The vision of the Kingdom of God is one of justice—all wrongs put right, swords into plowshares, and all tears wiped from each and every eye. However, despite Jesus’ claim (and ours) that the Kingdom of God is at hand, the work for justice remains exhausting work. We have a nation in the throes of debate over whose lives matter, systems still grind up the poor and the marginalized. The poor are always among us and the Kingdom of God is subject to violence. Lord have mercy. God’s Kingdom is coming, but it often feels like it doesn’t come fast enough.
Kent Annan has written a hopeful book, extolling practices which will sustain us as we work for justice. Slow Kingdom Coming is rooted in Annan’s own experience of working for justice, especially in Haiti ( he serves as a codirector for Haiti Partners). This isn’t really a ‘spiritual disciplines book.’ Annan’s practices are about reorienting ourselves so that our work for justice is lived from a right center. These practices bleed into one another and it is hard to say where one starts and another ends. In one way or another, each of these practices have to do with truth-telling.
Annan’s first practice is Attention or ‘awakening to justice’—learning to pay attention to the voices of those who suffer. It means really looking at people and what their experience (32). Yet injustice abounds and Annan advoctes that we focus our attention in one area (on an issue or a geographical area) so we will be able to work for change. He illustrates this with a Haitain proverb: Pise gaye pa fe kim (when your stream of pee hits the ground too widely, it doesn’t make foam). “It’s an earthy way of saying when our attention is too scattered, we won’t make much difference” (33). Annan advocates setting aside time to discover what breaks our hearts to discover what we ought to pay attention to.
Confession is the second practice Annan discusses. In his focus on justice, he advises we confess our mixed motives in our work, our hero complex, our ‘compassion fatigue,’ our privilege, the pain we’ve caused and received, and our longing for change. This more than a personal confession but an honest look at systemic problems and our complicity in them.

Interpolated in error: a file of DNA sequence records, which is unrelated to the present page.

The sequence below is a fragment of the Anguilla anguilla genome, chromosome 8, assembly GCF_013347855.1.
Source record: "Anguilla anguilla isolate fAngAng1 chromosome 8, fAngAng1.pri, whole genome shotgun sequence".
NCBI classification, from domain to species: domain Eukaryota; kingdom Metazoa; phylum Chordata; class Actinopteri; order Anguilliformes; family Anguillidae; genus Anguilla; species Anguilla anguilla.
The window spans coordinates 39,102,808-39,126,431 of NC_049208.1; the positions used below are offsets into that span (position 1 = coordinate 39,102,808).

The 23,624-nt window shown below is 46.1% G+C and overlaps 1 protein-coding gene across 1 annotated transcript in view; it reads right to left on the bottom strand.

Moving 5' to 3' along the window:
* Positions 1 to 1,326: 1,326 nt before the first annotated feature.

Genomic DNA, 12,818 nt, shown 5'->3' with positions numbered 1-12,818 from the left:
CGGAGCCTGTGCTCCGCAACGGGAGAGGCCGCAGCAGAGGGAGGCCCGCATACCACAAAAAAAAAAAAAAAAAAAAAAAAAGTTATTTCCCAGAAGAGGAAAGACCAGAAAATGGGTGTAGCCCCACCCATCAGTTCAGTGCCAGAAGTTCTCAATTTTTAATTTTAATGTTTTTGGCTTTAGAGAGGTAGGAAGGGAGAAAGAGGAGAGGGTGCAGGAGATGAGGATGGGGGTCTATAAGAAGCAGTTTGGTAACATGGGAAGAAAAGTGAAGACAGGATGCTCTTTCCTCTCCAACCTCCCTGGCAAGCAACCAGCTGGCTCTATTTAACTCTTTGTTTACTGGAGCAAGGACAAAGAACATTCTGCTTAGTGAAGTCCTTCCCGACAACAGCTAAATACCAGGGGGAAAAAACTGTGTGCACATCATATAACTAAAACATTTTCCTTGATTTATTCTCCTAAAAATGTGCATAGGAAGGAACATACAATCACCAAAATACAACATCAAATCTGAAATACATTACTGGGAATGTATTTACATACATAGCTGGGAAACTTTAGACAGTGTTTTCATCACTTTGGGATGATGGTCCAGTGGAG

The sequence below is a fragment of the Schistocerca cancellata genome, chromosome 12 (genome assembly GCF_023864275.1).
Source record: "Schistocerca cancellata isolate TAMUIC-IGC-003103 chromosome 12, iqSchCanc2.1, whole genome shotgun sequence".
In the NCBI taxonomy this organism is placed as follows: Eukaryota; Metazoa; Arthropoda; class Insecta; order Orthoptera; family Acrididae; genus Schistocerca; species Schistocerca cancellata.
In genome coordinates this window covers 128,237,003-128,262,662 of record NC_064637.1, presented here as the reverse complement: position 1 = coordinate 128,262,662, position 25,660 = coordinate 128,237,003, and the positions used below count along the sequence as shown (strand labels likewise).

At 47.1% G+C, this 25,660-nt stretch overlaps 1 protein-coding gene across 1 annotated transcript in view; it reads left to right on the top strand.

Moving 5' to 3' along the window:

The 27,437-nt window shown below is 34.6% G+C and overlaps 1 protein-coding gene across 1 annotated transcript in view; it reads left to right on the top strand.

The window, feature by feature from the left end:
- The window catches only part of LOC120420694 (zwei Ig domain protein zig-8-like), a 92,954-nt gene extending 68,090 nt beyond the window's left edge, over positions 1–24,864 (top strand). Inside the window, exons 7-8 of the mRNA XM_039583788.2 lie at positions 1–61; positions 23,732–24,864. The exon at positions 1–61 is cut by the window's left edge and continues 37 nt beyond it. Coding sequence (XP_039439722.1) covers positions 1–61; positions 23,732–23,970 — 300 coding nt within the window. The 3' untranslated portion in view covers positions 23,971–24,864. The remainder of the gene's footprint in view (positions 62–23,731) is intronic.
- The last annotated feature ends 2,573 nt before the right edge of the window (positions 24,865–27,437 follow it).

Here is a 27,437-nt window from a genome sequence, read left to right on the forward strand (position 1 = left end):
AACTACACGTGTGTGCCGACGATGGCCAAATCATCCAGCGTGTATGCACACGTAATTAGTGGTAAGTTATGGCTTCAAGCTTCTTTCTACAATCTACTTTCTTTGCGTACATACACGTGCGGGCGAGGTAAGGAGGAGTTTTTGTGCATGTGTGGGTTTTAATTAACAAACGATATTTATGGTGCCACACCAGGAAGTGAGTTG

The third practice is Respect. Annan describes the Haitian practice of greeting other when you pass their yard by calling out honé (honor). If they respond with respé (respect) you are invited in (64). This rhythm of honor and respect, means recognizing the personhood of others and serving them on their terms, not your own. When we take the honor-respect idea seriously, we listen to others to discover the best way to show mercy and we advocate for the rights of others.
The practice of Respect leads to Partnering. Instead of models of ministry and charitable work which promote a ‘rescue partnership’ or a ‘fix-it partnership,’ Annan encourages us to move beyond these to establish ‘equal agency partnerships’ where the people we serve have an equal share and stake in our work. This isn’t an easy transition and involves, humble listening, an awareness of context and costs, a realistic view of sin, cleat expectations and mutual accountability, preparing the way for the others, commitment to the long view, mutual trust and shared credit (89-95). In this we are also partnering with the God, that is already at work wherever we are (98).
The final practice is Truthing. Annan borrows the concept of ‘ground truthing’ from environmental sciences. Ground truthing establishes the reality of truth on the ground, as opposed to an aerial view. Annan advocates we take the data about injustice, and check it against the reality on the ground (and vise-versa). He suggests a sky-downward and a ground-upward approach which will help us improve our work for systematic change (118).
This isn’t a ‘how to’ book and the five practices Annan recommends will look different for each of us. This book is helpful and hopeful and an invitation to work for justice. I recommend this book highly and think it would be a good resource for non-profits, ministries and missions programs. I give it five stars ☆☆☆☆☆.
Note: I received this book from SpeakEasy in exchange for my honest review.